Well, who can honestly say they saw the Ferrari 458 Italia coming?
We were all expecting a gentle evolution of the F430 (rumoured to be called the F450), but what we have instead is what looks like a baby Enzo.
It seems that this is the Ferrari for everyone. It’s got a show-stopping design, it looks fantastic in red (as all classic Ferraris should), it’s packed with F1 and futuristic technology and then there’s the Ferrari badge. And when Michael Schumacher has been involved with the testing of it, you know it’s going to be good, even if it does have to be a bit naughty to get there.
The 458 Italia could even be the supercar for environmentalists. The first mid-engined application of Ferrari’s new direct-injection V8 has helped cut CO2 emissions to 320g/km (over the 420g/km in the F430) and mpg is boosted to more than 20 (over the 17mpg of the F430). These eco improvements come despite the fact the 458 Italia is faster and more powerful than both the F430 and 430 Scuderia.
Everything about this car screams “look at me”, but what I love about it is the details. I’ve never seen such aerodynamic door handles or such a strikingly sculpted LED light ‘tower’ at the front, nor have I seen a front bumper which deforms at speed. The tri-exhausts and F1-style diffuser help complete the look at the rear end.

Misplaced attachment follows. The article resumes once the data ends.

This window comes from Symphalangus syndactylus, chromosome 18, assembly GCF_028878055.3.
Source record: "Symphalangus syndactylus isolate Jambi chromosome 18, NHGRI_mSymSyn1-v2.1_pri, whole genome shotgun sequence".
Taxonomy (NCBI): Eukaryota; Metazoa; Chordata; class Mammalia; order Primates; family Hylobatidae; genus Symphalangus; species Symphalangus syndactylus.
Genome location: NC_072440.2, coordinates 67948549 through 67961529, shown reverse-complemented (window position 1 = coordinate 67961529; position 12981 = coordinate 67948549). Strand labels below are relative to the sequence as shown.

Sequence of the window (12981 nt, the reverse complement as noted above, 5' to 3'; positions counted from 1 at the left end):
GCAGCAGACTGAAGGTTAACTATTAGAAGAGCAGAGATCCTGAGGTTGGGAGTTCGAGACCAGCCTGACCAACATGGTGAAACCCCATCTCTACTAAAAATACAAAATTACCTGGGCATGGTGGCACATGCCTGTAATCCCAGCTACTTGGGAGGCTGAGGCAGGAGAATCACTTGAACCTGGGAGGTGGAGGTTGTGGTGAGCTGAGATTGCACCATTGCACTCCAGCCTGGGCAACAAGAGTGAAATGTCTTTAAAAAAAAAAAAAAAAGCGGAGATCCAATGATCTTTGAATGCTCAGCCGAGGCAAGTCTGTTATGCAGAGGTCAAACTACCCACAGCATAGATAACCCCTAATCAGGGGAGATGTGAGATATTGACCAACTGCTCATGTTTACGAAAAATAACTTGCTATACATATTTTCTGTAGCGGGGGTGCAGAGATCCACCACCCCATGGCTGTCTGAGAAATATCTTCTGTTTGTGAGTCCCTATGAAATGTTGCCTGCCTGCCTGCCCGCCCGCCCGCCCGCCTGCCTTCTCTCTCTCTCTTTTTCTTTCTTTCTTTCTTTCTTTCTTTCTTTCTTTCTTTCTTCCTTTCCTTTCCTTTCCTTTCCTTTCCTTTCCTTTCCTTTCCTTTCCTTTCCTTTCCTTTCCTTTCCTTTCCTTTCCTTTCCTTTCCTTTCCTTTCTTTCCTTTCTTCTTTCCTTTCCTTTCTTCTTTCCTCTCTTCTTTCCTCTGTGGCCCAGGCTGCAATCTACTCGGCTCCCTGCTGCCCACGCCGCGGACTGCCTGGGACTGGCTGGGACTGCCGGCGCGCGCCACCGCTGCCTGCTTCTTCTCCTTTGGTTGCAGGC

It gets even more impressive when you look at the figures and not just the performance ones, either. It may be Ferrari’s highest-revving road car it has every built – putting out 562bhp at 9000rpm – but again, the real interest lies in the details.
Ferrari say the 458 Italia has a 32 per cent increase in acceleration out of corners over the F430 and that was hardly a slouch. The stopping time is also hugely impressive, which is just 32.5 metres when stopping from 62mph.
As our story says, the Ferrari 458 Italia has more in common with superbikes and the aviation industry than conventional road cars. Its specific output of 127bhp per litre is greater than many turbocharged units, and compares favourably with that of superbikes, while its manufacturing techniques will resemble those seen in building aircraft.
With the Ferrari F430, we had the 430 Scuderia. That’s left me pondering one big question: when you look at the 458 Italia, with its F1 wind tunnel-developed aerodynamics and 0-62mph time of 3.4secs, just what exactly can Ferrari do to this car for the Scuderia version?
But lets not get too ahead of ourselves. Ferrari has created something really special with the 458 Italia. On first impressions, it looks like a Ferrari which will live long in the memory; it may even reach iconic levels last seen with the F40.
Roll on Frankfurt, when we will get to see it in the carbonfibre and aluminium for the first time.